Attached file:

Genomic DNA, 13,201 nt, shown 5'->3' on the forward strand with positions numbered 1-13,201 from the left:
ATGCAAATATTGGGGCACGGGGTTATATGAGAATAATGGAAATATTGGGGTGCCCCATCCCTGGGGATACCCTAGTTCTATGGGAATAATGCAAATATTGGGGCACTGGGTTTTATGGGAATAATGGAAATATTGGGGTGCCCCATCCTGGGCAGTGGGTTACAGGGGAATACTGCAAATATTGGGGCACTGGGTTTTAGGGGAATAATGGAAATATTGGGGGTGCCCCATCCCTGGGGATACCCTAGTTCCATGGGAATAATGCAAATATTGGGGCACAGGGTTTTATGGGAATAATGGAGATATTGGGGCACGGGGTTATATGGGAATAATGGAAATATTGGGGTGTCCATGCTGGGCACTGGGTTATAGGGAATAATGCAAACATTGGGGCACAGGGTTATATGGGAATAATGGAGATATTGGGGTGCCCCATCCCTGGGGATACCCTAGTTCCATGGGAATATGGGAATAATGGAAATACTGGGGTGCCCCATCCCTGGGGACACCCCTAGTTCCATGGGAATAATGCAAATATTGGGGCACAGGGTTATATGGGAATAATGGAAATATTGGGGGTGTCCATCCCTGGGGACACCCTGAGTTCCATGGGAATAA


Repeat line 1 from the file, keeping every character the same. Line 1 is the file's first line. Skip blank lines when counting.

Genomic DNA, 13,201 nt, shown 5'->3' on the forward strand with positions numbered 1-13,201 from the left: